Who needs a plan when you have high ratings?

Patricio Navia

Buenos Aires Herald, May 12, 2017


With Donald Trump about to complete his first trimester in power, the footprint of his presidential style is becoming more well-defined. Though many feared that Trump would deliver on many of his extremist campaign promises — and others hoped for the institutional setup to serve as a straitjacket that would limit presidential authority — the past three months have shown that the US president does not have a roadmap to deliver on his promise of making America great again.


A combination of fiery declarations, contradictory statements and hasty decisions have confused many observers who have failed to determine if Trump is a man with a plan or the improvisor-in-chief. But the logic behind Trump’s actions does respond to a logical pattern. The US president wants, above all, to attract high ratings. His decisions and policy choices are influenced by his uncontrollable desire to be the centre of attention. As long as his decisions produce high ratings and the president remains at the centre of the news cycle — even if there are no policy changes — Trump will feel that he is on the right track. The US president is much more concerned with television ratings than presidential approval ratings.


After a polarising campaign in which he fought with fellow-Republican contenders and then took off his gloves to go after Hillary Clinton using as style so vicious that he set new ground in a country where negative advertising regularly turns campaigns into efforts to destroy adversaries, Trump surprised everyone by delivering a victory speech that seemed intended to heal wounds and reunite the country. However, the sigh of relief that many people breathed was short-lived as in the following weeks, President-elect Trump made appointments and decisions that fed suspicions that he intended to deliver on many of his decisive campaign pledges.


The relationship Trump developed with outgoing president Barack Obama also sent out mixed signals. In their first meeting, the two men seemed determined to put their past differences behind them. It was no easy task — after all, Trump had led a campaign questioning Obama’s place of birth. Over the past few years, Trump had insisted that there was no proof that Obama was born in Hawaii, and thus that the first African-American president of the United States was illegitimately occupying a position for which he had no constitutional right. After their first meeting, things quickly took a turn for the worse. Trump eventually accused Obama of illegally spying on his campaign. Though Trump has gone back and forth on his assertions about Obama’s alleged espionage, it would be fair to say that relations between the current and former President have significantly deteriorated in the past three months.


Back and forth

Trump has made it a pattern, going back and forth on some of his campaign pledges. The way in which he has referred to the North Korean leader Kim Yong-un, for example, exemplifies the president’s apparent flip-flopping. After defining him as a threat to US security, Trump almost casually said that it would be an honour for him to meet with Kim. Relations with Russian leader Vladimir Putin have also gone from excessive and worryingly close to Siberian coldness.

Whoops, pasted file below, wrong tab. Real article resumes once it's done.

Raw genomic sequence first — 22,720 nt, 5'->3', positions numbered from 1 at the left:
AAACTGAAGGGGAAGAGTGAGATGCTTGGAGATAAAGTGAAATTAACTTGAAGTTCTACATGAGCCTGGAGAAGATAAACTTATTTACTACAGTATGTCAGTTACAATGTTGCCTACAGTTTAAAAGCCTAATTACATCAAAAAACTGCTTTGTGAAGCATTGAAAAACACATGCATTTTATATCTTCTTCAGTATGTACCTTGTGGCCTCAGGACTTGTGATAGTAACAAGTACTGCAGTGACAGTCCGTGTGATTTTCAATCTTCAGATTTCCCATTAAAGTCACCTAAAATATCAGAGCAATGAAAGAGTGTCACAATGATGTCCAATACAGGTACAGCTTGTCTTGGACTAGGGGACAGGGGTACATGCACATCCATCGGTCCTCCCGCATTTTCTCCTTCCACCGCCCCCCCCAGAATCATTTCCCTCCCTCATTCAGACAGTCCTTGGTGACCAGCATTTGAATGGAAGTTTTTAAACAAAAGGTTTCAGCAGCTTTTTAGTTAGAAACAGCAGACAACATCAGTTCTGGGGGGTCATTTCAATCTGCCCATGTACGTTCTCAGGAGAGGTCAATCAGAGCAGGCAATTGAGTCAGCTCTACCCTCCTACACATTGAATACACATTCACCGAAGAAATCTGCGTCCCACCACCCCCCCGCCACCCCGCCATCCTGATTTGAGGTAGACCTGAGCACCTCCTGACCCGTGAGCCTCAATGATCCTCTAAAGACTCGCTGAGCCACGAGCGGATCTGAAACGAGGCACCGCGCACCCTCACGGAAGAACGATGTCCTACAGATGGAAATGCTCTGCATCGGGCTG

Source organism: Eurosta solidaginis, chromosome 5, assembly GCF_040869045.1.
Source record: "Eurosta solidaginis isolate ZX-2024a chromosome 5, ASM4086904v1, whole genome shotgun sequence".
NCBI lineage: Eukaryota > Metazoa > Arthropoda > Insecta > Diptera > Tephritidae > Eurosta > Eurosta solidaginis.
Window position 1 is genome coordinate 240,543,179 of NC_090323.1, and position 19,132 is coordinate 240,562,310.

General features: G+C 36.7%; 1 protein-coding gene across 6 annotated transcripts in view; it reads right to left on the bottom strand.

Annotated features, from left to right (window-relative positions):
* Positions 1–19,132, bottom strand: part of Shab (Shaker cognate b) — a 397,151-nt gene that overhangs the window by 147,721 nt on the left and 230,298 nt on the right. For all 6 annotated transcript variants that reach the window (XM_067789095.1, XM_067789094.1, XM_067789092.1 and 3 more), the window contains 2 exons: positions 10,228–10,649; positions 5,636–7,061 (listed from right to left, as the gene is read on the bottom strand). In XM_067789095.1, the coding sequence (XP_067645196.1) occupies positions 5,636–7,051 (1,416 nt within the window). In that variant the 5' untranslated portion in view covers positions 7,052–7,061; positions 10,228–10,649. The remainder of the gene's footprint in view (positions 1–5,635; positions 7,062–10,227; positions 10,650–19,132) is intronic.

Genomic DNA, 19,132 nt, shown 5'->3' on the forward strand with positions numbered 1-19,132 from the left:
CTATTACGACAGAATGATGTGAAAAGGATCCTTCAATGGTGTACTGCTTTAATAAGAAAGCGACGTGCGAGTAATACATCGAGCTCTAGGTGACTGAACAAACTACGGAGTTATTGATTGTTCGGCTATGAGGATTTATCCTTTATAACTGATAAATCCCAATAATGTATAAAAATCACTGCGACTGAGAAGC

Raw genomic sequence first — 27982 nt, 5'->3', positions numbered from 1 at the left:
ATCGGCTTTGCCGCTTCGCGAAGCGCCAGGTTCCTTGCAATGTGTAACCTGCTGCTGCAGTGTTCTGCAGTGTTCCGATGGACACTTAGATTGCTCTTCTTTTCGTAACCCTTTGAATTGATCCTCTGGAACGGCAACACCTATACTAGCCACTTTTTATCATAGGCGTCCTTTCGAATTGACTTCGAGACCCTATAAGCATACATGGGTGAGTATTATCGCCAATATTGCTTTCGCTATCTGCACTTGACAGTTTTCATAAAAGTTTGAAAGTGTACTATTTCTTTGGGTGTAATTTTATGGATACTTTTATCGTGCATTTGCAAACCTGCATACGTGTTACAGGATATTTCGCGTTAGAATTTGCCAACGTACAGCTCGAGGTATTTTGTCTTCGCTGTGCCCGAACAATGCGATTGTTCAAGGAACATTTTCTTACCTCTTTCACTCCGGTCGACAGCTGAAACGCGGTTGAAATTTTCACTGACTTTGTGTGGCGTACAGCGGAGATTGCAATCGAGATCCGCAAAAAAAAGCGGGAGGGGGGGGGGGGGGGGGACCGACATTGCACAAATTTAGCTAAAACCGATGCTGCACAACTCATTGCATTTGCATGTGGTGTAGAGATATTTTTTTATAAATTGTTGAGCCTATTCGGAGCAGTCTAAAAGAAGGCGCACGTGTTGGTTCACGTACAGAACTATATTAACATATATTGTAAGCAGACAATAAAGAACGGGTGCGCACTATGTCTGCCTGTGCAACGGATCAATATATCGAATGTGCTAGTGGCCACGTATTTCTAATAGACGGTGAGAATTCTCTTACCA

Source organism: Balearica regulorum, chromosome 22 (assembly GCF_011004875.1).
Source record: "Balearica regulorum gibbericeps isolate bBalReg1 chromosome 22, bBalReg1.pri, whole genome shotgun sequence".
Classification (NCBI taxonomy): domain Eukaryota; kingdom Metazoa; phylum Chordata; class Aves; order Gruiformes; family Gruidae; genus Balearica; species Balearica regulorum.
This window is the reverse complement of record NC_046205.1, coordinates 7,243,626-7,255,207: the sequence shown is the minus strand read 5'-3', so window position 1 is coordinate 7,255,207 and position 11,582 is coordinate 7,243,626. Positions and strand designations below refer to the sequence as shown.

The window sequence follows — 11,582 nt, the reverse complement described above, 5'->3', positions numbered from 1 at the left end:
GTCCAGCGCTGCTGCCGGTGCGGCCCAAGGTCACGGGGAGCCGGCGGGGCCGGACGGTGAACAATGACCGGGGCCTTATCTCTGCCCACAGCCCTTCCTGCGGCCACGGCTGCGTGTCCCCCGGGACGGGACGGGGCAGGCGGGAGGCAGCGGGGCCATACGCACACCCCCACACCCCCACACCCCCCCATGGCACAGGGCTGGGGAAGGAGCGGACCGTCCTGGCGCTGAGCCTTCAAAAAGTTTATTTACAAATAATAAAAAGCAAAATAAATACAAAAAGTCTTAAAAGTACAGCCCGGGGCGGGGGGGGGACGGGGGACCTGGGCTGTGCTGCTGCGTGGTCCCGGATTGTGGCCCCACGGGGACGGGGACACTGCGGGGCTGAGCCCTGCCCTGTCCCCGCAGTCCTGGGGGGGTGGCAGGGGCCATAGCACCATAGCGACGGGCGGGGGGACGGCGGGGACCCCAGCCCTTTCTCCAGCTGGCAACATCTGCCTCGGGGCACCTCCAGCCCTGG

Though he has been more consistent on his hard stance against illegal immigration, the travel ban on Muslims and his promise to build a wall on the Mexican border, Trump has gone from having a seemingly irresistible urgency to deliver on those promises to an apparent total loss of interest in those issues a few days later.


Though some observers would conclude that the US president is erratic and lacks a coherent game plan, an alternative conclusion is also possible. It seems that the only thing that Trump consistently wants and cares for is being the centre of attention and attracting high ratings. To be sure, all presidents everywhere in the world care about ratings and their approval. But normally, they want to be popular so that they can implement their preferred policies. For President Trump, policies are just a tool for him to achieve high ratings. If moving forward with a travel ban on people from majority Muslim countries makes people pay attention to the actions of the president, then Trump will issue such travel ban. If the courts rule that the ban is unconstitutional, then Trump will rally against the judicial power not because he wants the ban in place but because that fight — which he is unlikely to win — will give him high ratings. In the three months that President Trump has been in the White House, his decisions have been erratic and his priorities have constantly changed. His administration has little substantive changes to show as accomplishments. For those who mistakenly think that he cares about results and policies, Trump has not been successful. But since President Trump has continued to capture the attention of the world and he remains at the centre of the 24-hour news cycle, his first three months in office have been an unquestionable success — for a president who cares about ratings

more than about policies.